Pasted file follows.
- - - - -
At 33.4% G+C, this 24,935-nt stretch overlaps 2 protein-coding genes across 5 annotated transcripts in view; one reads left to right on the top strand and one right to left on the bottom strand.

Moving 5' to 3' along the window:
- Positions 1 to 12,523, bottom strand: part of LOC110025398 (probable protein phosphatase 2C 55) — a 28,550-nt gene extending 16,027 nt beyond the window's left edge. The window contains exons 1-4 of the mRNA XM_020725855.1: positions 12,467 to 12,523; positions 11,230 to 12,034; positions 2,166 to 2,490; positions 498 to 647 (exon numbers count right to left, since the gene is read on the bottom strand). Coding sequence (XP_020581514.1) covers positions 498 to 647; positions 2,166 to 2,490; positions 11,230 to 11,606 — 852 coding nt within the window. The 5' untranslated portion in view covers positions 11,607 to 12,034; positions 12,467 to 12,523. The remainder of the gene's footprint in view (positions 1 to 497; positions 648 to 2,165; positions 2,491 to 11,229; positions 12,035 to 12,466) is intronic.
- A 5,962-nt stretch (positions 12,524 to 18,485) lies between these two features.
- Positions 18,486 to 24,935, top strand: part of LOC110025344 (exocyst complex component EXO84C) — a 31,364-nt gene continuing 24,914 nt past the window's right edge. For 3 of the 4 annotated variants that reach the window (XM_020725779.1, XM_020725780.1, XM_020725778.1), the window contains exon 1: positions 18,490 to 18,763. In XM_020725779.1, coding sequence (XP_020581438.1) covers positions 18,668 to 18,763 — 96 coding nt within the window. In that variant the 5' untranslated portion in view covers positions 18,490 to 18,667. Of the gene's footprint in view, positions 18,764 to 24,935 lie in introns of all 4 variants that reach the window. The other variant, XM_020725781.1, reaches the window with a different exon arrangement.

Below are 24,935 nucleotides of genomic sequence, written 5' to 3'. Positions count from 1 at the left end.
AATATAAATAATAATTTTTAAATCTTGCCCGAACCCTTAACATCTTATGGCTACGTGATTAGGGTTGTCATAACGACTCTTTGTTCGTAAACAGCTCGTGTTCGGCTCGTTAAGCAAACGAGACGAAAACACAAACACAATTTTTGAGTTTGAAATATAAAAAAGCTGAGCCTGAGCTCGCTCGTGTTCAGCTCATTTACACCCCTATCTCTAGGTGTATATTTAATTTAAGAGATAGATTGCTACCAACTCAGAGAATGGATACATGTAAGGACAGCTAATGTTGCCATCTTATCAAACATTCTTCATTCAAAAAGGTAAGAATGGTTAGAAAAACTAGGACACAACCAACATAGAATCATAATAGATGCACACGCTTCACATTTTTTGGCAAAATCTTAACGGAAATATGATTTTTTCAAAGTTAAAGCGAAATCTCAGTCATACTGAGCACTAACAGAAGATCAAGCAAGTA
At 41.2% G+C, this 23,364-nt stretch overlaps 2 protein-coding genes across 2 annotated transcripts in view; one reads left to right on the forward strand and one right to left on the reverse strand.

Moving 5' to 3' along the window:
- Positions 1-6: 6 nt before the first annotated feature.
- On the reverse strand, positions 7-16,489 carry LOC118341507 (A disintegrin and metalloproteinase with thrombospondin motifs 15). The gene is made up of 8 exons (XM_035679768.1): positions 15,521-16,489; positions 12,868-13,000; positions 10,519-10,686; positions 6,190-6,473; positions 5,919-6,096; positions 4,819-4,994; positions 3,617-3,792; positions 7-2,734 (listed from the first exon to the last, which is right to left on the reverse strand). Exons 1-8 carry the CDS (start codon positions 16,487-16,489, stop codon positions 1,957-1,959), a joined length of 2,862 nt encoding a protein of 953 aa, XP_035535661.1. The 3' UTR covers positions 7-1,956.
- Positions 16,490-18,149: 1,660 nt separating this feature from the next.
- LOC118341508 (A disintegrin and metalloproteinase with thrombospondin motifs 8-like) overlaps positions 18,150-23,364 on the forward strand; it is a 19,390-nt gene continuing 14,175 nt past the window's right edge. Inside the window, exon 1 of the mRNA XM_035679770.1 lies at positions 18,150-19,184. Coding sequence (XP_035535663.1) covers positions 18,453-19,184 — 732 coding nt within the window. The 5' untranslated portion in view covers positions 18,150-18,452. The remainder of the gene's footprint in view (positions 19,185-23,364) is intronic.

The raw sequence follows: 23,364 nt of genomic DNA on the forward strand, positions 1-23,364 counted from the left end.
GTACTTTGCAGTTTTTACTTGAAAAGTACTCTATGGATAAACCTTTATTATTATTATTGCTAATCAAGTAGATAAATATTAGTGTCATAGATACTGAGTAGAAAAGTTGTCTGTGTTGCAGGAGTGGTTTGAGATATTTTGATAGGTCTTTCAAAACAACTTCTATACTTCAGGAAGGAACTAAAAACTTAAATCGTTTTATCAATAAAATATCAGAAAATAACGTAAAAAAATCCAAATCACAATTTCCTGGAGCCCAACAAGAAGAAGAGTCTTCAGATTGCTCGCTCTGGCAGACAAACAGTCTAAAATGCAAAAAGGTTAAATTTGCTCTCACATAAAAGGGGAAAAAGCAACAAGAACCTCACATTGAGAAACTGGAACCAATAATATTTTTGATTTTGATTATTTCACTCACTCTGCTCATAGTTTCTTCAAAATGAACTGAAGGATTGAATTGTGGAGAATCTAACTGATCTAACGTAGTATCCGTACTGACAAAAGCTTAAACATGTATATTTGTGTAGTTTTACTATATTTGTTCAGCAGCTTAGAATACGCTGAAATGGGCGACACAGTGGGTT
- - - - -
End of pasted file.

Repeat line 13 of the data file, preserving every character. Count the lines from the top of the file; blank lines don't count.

- LOC118341508 (A disintegrin and metalloproteinase with thrombospondin motifs 8-like) overlaps positions 18,150-23,364 on the forward strand; it is a 19,390-nt gene continuing 14,175 nt past the window's right edge. Inside the window, exon 1 of the mRNA XM_035679770.1 lies at positions 18,150-19,184. Coding sequence (XP_035535663.1) covers positions 18,453-19,184 — 732 coding nt within the window. The 5' untranslated portion in view covers positions 18,150-18,452. The remainder of the gene's footprint in view (positions 19,185-23,364) is intronic.